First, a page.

Friday, February 27, 2009

"My mind is going. I can feel it, Dave." (from "2001: A Space Odyssey")

As debate grows on how to best prepare ourselves, with particular emphasis on the readiness of our youth, for the upcoming Reagan/Bush/Clinton/Bush/Obama post-apocalyptic world just around the corner, Onion offers up the following video.

(Please note: this discussion focuses not on the more common survival meme of everyone cultivating any available space for the planting of pickles and pasta gardens, plus the domestication of lizards and small rodents for subsistence snacking, but rather how to effectively co-exist (or not) with others who have managed to weather the initial total collapse of world civilization as we knew it.)

Are Violent Video Games Adequately Preparing Children For The Apocalypse?


D.K. Raed said...

well at least now I know the PURPOSE for those games! Jeez, I was starting to worry kids weren't learning anything valuable anymore.

BTW (I feel like the businessman in The Graduate), one word (to the future survivors), cannabalism .... forget those lizards, kuru be damned!

ps, your title touched my heart. It is what my mom used to say when she was still in the early stages of alzheimers. But don't feel bad, it's actually a good memory because at least in that stage, she still knew who we were (and who she was).

Dada said...

OMG D.K.: Your story of your mom's mental acuity re her Alzheimer's: Were you trying to TELL me something? (At least, thankfully, it's not a painful memory I triggered.)

Ah, yes, another great movie - "The Graduate"....and the word of the day - 40 years ago - "PLASTICS, BEN, PLASTICS!" I wonder what the word today would be?

Dada said...

Ah, it was "Ben," wasn't it?

Dada said...

Or -- GOD FORBID! -- is my memory failing me?

D.K. Raed said...

No Dada I was not implying anything. It was just an odd little moment to see your title and recall my mom saying those words (sans "Dave"). It's funny, she never thought she was going insane (which could easily be refuted using the Catch-22 clause), but she definitely knew she was losing her grip on reality.

Unless my memory is also failing, I think Benjamin was The Graduate, although I generally think of him as Dustin. Did you know Mike Nichols first choice to play him was Charles Grodin? But he couldn't lose enough weight to look college-skinny. He did use Grodin in Catch-22 though.

So, what would be the equivalent of "plastics" today? I'm tempted to say "batteries"! Where have you gone, Joe DiMaggio ...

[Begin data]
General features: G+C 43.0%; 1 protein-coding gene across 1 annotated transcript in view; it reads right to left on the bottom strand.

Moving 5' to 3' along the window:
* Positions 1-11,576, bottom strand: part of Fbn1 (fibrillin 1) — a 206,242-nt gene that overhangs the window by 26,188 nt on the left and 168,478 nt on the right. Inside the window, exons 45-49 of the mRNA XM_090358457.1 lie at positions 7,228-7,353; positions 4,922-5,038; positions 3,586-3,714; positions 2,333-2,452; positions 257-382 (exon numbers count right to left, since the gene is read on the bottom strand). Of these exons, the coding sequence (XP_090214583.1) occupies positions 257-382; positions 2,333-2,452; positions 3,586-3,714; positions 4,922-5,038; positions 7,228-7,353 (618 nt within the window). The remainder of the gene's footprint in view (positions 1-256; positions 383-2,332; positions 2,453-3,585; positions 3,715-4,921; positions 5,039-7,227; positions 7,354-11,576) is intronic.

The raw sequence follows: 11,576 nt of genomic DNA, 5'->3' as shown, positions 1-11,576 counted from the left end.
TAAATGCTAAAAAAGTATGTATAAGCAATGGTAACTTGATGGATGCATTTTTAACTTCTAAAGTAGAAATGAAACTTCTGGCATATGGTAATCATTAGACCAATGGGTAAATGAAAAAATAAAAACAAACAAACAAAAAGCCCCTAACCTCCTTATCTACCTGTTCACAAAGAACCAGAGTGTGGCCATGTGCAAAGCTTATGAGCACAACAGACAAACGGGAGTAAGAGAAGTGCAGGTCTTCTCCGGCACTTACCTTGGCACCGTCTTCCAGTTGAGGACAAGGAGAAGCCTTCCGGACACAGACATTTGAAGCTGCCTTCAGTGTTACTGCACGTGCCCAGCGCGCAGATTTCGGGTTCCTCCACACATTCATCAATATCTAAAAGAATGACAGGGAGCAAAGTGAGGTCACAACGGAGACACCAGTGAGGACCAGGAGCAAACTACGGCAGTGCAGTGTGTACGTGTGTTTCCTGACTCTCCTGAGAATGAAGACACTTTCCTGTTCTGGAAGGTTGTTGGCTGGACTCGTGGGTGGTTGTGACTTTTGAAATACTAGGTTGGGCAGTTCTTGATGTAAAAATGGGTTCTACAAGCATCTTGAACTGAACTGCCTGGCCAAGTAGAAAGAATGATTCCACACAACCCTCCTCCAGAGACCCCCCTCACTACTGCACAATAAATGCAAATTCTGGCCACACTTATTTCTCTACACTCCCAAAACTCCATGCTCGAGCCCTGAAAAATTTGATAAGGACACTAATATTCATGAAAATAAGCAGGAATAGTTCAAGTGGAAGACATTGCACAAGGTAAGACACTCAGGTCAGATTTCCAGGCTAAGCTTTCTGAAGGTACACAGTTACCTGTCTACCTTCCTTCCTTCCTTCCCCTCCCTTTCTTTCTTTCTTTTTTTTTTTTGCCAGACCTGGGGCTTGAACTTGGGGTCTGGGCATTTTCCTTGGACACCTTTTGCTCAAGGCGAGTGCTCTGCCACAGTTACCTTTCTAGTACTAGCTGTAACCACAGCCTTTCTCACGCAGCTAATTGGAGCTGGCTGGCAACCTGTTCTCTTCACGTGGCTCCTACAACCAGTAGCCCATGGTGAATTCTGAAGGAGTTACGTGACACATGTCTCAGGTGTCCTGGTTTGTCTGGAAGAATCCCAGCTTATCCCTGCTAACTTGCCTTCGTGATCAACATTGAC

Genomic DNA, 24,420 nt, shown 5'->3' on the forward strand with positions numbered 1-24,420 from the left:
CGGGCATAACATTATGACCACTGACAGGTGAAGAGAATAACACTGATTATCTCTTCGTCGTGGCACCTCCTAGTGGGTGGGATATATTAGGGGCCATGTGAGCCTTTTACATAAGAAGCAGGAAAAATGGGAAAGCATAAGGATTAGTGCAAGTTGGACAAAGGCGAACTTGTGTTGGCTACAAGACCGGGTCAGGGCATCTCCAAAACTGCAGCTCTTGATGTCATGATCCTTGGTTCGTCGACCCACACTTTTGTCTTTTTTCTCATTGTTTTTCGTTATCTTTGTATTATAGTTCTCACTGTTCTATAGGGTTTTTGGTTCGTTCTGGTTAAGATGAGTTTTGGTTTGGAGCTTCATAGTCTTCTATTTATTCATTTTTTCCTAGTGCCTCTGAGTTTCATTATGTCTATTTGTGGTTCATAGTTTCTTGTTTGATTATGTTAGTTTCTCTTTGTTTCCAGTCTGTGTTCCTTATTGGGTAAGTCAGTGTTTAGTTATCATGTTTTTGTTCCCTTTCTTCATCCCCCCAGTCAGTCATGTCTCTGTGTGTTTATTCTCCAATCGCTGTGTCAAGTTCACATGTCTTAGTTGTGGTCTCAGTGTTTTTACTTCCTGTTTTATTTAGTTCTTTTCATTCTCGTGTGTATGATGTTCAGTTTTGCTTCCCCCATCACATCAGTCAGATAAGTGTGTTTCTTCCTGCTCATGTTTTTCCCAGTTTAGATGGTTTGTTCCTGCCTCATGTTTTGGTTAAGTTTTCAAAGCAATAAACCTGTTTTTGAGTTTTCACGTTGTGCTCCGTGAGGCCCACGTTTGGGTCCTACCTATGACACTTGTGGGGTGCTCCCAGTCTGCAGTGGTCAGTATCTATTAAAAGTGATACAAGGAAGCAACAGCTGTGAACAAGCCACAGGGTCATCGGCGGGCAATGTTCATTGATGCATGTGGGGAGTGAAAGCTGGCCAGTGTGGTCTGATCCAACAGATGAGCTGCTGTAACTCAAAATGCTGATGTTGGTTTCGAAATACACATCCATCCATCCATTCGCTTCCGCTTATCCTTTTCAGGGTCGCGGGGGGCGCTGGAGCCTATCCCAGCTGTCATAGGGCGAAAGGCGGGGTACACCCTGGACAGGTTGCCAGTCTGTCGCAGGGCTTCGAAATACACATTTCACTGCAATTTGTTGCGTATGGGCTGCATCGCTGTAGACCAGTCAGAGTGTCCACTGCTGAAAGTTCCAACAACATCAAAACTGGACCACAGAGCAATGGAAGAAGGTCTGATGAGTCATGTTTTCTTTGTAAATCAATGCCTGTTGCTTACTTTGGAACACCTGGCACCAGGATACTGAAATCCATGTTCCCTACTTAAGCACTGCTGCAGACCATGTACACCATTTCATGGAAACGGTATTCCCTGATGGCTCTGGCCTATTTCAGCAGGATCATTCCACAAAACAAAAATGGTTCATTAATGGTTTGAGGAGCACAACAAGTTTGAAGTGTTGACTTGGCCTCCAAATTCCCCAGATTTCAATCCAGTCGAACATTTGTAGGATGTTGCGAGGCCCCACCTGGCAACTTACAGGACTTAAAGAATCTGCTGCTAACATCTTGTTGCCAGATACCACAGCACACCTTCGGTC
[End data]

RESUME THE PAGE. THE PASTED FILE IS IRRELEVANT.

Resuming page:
Dada said...

Ahhh, "Catcha da Twenty-two" as an old Italian man wise in the ways of wars, the rise and fall of empires and how to survive them all might say. Another of my very favorite movies.

Funny, when writing about "Ben" and the one word of wisdom offered him as a kind of bonus graduation present -- "PLASTICS!", I got to thinking about the very question you asked, i.e., it's equivalent in the 21st Century.

I suppose much of it depends on one's outlook for the immediate future. In that mine's extremely gloomy, I was thinking along the order of the old 50's TV dinner, but seeing as how their will be no electricity to keep 'em frozen, no TV's to watch whilst consuming 'em, and -- really -- no dinners in that we'll probably be just a landscape with hordes of hunters and gatherers, maybe the new word should be, "RATS."

Rats are meal size and with their long tails, would easily attach to one's belt (if one has clothing of any form to wear). And their excellent portability would make them convenient trail "mix" on your way to new areas scavenge.

D.K. Raed said...

no no no, TAIL MIX! The imagery is too perfect!

(and yucky, but it's reminding me more of the conditions leading to the french revolution than catchada22 ... starving populace resorts to headless, ummm, corporate rats?!?)

BTW, I thought of you as I was recently reading of Hitler's list of banned "philosophies": Locke, Hume, Voltaire, Rousseau, Ricardo, Marx, Darwin, psychoanalysis, Impressionism, Dadaism, Cubism and film drama. You made the list! Yeayyyy! (and now we know where banning the view askew, leads)